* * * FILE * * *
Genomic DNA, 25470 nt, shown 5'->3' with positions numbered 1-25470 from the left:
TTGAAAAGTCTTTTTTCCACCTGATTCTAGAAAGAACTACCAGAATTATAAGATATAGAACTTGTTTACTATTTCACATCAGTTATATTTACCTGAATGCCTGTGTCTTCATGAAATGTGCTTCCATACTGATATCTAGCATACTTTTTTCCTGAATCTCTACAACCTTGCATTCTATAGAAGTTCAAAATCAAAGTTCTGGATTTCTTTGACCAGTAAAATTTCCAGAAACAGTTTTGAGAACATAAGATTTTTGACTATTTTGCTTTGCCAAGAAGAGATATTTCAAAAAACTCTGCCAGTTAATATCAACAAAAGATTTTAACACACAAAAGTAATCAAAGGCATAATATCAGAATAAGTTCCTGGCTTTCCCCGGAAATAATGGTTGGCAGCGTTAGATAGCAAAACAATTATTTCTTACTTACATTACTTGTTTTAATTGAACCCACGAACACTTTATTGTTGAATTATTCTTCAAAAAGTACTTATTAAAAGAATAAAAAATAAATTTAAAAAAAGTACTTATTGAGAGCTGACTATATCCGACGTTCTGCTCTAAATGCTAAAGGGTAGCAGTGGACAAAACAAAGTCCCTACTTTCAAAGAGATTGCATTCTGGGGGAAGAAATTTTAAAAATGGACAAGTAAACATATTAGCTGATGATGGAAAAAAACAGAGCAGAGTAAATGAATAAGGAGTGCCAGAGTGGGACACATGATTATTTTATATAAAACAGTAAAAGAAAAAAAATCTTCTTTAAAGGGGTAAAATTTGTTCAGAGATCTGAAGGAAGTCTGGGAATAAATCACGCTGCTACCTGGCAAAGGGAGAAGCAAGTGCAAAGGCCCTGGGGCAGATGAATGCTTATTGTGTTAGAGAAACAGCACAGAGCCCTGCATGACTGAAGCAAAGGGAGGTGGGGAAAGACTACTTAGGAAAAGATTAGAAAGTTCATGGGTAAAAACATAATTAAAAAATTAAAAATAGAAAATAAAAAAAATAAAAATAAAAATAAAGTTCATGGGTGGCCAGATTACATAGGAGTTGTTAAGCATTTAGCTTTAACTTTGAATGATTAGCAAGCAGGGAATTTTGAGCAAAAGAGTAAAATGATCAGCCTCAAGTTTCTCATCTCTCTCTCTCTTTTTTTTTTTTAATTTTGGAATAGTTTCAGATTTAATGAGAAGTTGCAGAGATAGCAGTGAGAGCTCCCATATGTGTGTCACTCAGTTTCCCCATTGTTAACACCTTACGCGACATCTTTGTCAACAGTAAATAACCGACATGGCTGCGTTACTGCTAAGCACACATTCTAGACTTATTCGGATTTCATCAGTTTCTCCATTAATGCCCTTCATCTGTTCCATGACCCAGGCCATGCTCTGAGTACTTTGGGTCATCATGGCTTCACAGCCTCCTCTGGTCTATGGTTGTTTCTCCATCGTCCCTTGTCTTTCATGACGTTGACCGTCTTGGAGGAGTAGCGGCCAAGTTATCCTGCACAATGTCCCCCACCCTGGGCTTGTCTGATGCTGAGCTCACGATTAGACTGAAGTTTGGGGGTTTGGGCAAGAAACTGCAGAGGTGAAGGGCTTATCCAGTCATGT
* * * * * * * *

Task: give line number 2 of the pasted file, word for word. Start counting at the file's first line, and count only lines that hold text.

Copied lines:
TTGAAAAGTCTTTTTTCCACCTGATTCTAGAAAGAACTACCAGAATTATAAGATATAGAACTTGTTTACTATTTCACATCAGTTATATTTACCTGAATGCCTGTGTCTTCATGAAATGTGCTTCCATACTGATATCTAGCATACTTTTTTCCTGAATCTCTACAACCTTGCATTCTATAGAAGTTCAAAATCAAAGTTCTGGATTTCTTTGACCAGTAAAATTTCCAGAAACAGTTTTGAGAACATAAGATTTTTGACTATTTTGCTTTGCCAAGAAGAGATATTTCAAAAAACTCTGCCAGTTAATATCAACAAAAGATTTTAACACACAAAAGTAATCAAAGGCATAATATCAGAATAAGTTCCTGGCTTTCCCCGGAAATAATGGTTGGCAGCGTTAGATAGCAAAACAATTATTTCTTACTTACATTACTTGTTTTAATTGAACCCACGAACACTTTATTGTTGAATTATTCTTCAAAAAGTACTTATTAAAAGAATAAAAAATAAATTTAAAAAAAGTACTTATTGAGAGCTGACTATATCCGACGTTCTGCTCTAAATGCTAAAGGGTAGCAGTGGACAAAACAAAGTCCCTACTTTCAAAGAGATTGCATTCTGGGGGAAGAAATTTTAAAAATGGACAAGTAAACATATTAGCTGATGATGGAAAAAAACAGAGCAGAGTAAATGAATAAGGAGTGCCAGAGTGGGACACATGATTATTTTATATAAAACAGTAAAAGAAAAAAAATCTTCTTTAAAGGGGTAAAATTTGTTCAGAGATCTGAAGGAAGTCTGGGAATAAATCACGCTGCTACCTGGCAAAGGGAGAAGCAAGTGCAAAGGCCCTGGGGCAGATGAATGCTTATTGTGTTAGAGAAACAGCACAGAGCCCTGCATGACTGAAGCAAAGGGAGGTGGGGAAAGACTACTTAGGAAAAGATTAGAAAGTTCATGGGTAAAAACATAATTAAAAAATTAAAAATAGAAAATAAAAAAAATAAAAATAAAAATAAAGTTCATGGGTGGCCAGATTACATAGGAGTTGTTAAGCATTTAGCTTTAACTTTGAATGATTAGCAAGCAGGGAATTTTGAGCAAAAGAGTAAAATGATCAGCCTCAAGTTTCTCATCTCTCTCTCTCTTTTTTTTTTTTAATTTTGGAATAGTTTCAGATTTAATGAGAAGTTGCAGAGATAGCAGTGAGAGCTCCCATATGTGTGTCACTCAGTTTCCCCATTGTTAACACCTTACGCGACATCTTTGTCAACAGTAAATAACCGACATGGCTGCGTTACTGCTAAGCACACATTCTAGACTTATTCGGATTTCATCAGTTTCTCCATTAATGCCCTTCATCTGTTCCATGACCCAGGCCATGCTCTGAGTACTTTGGGTCATCATGGCTTCACAGCCTCCTCTGGTCTATGGTTGTTTCTCCATCGTCCCTTGTCTTTCATGACGTTGACCGTCTTGGAGGAGTAGCGGCCAAGTTATCCTGCACAATGTCCCCCACCCTGGGCTTGTCTGATGCTGAGCTCACGATTAGACTGAAGTTTGGGGGTTTGGGCAAGAAACTGCAGAGGTGAAGGGCTTATCCAGTCATGT